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Hash browns
October 18, 2012 2:17 PM   Subscribe

How to cook perfect hash browns
posted by Egg Shen (92 comments total) 40 users marked this as a favorite

 
Only shredded potatoes are hash browns. If you use chunks you have home fries, and home fries can fuck right off.

I feel strongly about this.
posted by Horace Rumpole at 2:21 PM on October 18, 2012 [78 favorites]


The "perfect" photo hash browns are far too light. You really have to fry those suckers.
posted by 2bucksplus at 2:23 PM on October 18, 2012 [4 favorites]


My first and only response to this article was "No."
posted by Seamus at 2:23 PM on October 18, 2012 [2 favorites]


Oh damnit I made hash browns for the very first time this morning.

WHERE WERE YOU THEN EGG SHEN?
posted by The Whelk at 2:24 PM on October 18, 2012 [2 favorites]


A comment on the article had a better response than mine.

Thought the title said hash brownies :(

I believe he may be more disappointed than me.
posted by Seamus at 2:25 PM on October 18, 2012 [6 favorites]


I have to strongly support the above sentiments. You can call mushy, chunky, undercooked home fries "hashbrowns" all you like...it doesn't make it freakin' so.
posted by trackofalljades at 2:26 PM on October 18, 2012 [1 favorite]


Also, yah, way too light. The tips should be almost black.
posted by The Whelk at 2:26 PM on October 18, 2012


I am 100% in agreement with you, Horace Rumpole.

I wish San Francisco were better at hash browns but here all the restaurants are all keen on "house potatoes" which, yeah. So I have to either make them myself* or go to the midwest, where they do them good and crispy and then put cheese on them.

* They don't always turn out as crispy as I like. But I guess it's like they say: If you want something done right, that's just too fucking bad.
posted by aubilenon at 2:28 PM on October 18, 2012 [3 favorites]


Some context on this being a Guardian article: If you're from the UK uour only experience of hash browns will be the little frozen potato patties that McDonalds fries up for breakfasts. I've even seen these served up on the breakfast menu of upscale places as "hash browns". Coming to the states and having breakfast can be quite the revelation. And you get ti put tobacco on them too! Awesome!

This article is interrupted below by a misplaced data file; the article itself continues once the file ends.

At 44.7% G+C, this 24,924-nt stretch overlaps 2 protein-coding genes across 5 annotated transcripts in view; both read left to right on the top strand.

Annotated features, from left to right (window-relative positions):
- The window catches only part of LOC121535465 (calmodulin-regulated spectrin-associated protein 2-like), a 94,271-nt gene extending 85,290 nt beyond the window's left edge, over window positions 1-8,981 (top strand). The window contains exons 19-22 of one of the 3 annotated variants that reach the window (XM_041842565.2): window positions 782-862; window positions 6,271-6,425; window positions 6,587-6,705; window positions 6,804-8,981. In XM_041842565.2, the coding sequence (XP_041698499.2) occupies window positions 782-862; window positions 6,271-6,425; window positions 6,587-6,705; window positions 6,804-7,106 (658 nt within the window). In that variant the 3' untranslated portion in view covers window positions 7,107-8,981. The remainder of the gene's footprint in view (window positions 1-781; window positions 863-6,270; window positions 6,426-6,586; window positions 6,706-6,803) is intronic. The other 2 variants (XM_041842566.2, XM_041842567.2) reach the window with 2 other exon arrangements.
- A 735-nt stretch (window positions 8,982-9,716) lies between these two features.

That said, the most fantastic breakfast potato food I've ever had was actually maple syrup and bacon home fries at a now closed place in Greenwich Village. I'm also pretty fond of the Mexican (or at least "Mexican") breakfast options a lot of US placed have.
posted by Artw at 2:28 PM on October 18, 2012 [2 favorites]


crispy, not soggy
posted by edgeways at 2:29 PM on October 18, 2012 [2 favorites]


And you get ti put tobacco on them too!

Maybe at certain Waffle Houses, but it isn't common practice.
posted by Horace Rumpole at 2:30 PM on October 18, 2012 [16 favorites]


Some foods are just not worth the effort to make at home in many cases and hash browns or home fries are one of those foods. I can't imagine it would cost me more than $2.50 to get hash browns from the deli night or day rain or shine.

When can we get a cole slaw post?
posted by Ad hominem at 2:32 PM on October 18, 2012 [1 favorite]


If tabasco is even vaguely an option on something I'm going for it.
posted by Artw at 2:32 PM on October 18, 2012 [2 favorites]


YOU HAVE TO COOK THEM TWICE

srsly, if there's one thing I have learned about making properly crispy potatoes of any kind, they need to be cooked (in various ways) twice
posted by ninjew at 2:33 PM on October 18, 2012 [4 favorites]


Yeah, that was an interesting exercise in recipe telephone, much more than it was an actual recipe.

And, for what it's worth:

Hash Browns

Boil water. Salt heavily, and add 1 part distilled or cider vinegar for every, say, 20 parts water.

Shred / julienne baking potato
Place shredded potato in boiling water for 2-4 minutes.
Drain.
Apply salt again, as well pepper, and garlic powder.


(Note: here you can spread the parboiled potato shreds on a baking sheet and freeze them for ready-to-cook future hashbrowns, if you like.)

Heat skillet.
Apply reserved bacon fat (you have this, right?)
Place hash browns on skillet.
Fry until well browned, turning occasionally.

Salt again.

Serve.
posted by gauche at 2:34 PM on October 18, 2012 [22 favorites]


I note she prepares them smothered, but what about scattered, covered, chunked, diced, peppered, capped, and/or topped?
posted by TedW at 2:34 PM on October 18, 2012 [10 favorites]


brb going to WaHo
posted by SomaSoda at 2:35 PM on October 18, 2012 [7 favorites]


If tabasco is even vaguely an option on something I'm going for it.

Right, but you said "tobacco" the first time, and that's a crucial difference.

posted by Horace Rumpole at 2:37 PM on October 18, 2012 [5 favorites]


Only shredded potatoes are hash browns.

My thoughts exactly. Although we differ in our opinion of home fries, let us stand together and end this madness.
posted by doctor_negative at 2:37 PM on October 18, 2012 [6 favorites]